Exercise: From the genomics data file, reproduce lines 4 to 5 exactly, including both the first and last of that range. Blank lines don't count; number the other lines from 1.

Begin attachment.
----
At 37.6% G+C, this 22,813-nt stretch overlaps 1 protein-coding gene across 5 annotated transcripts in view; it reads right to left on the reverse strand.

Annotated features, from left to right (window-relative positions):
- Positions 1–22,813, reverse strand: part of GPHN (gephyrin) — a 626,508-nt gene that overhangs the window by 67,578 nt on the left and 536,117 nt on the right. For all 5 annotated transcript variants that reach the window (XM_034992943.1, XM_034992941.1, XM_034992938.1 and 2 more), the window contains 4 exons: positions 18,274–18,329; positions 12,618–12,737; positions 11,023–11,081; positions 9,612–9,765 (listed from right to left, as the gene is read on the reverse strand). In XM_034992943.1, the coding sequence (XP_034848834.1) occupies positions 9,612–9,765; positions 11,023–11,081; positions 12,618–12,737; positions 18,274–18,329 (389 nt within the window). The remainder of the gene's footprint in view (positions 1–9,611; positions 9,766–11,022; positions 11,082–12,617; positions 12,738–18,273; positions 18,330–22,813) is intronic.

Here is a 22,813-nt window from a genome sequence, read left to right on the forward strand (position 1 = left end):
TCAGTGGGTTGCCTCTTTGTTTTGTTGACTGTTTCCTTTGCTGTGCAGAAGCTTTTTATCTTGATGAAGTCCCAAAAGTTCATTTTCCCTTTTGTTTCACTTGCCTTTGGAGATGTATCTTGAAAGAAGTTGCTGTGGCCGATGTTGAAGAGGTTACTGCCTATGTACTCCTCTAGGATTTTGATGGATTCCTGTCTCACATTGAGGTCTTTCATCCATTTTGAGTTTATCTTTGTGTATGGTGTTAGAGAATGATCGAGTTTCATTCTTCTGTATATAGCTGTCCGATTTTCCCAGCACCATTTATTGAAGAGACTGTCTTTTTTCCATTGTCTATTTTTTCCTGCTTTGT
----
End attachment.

Here is a 22,813-nt window from a genome sequence, read left to right on the forward strand (position 1 = left end):
TCAGTGGGTTGCCTCTTTGTTTTGTTGACTGTTTCCTTTGCTGTGCAGAAGCTTTTTATCTTGATGAAGTCCCAAAAGTTCATTTTCCCTTTTGTTTCACTTGCCTTTGGAGATGTATCTTGAAAGAAGTTGCTGTGGCCGATGTTGAAGAGGTTACTGCCTATGTACTCCTCTAGGATTTTGATGGATTCCTGTCTCACATTGAGGTCTTTCATCCATTTTGAGTTTATCTTTGTGTATGGTGTTAGAGAATGATCGAGTTTCATTCTTCTGTATATAGCTGTCCGATTTTCCCAGCACCATTTATTGAAGAGACTGTCTTTTTTCCATTGTCTATTTTTTCCTGCTTTGT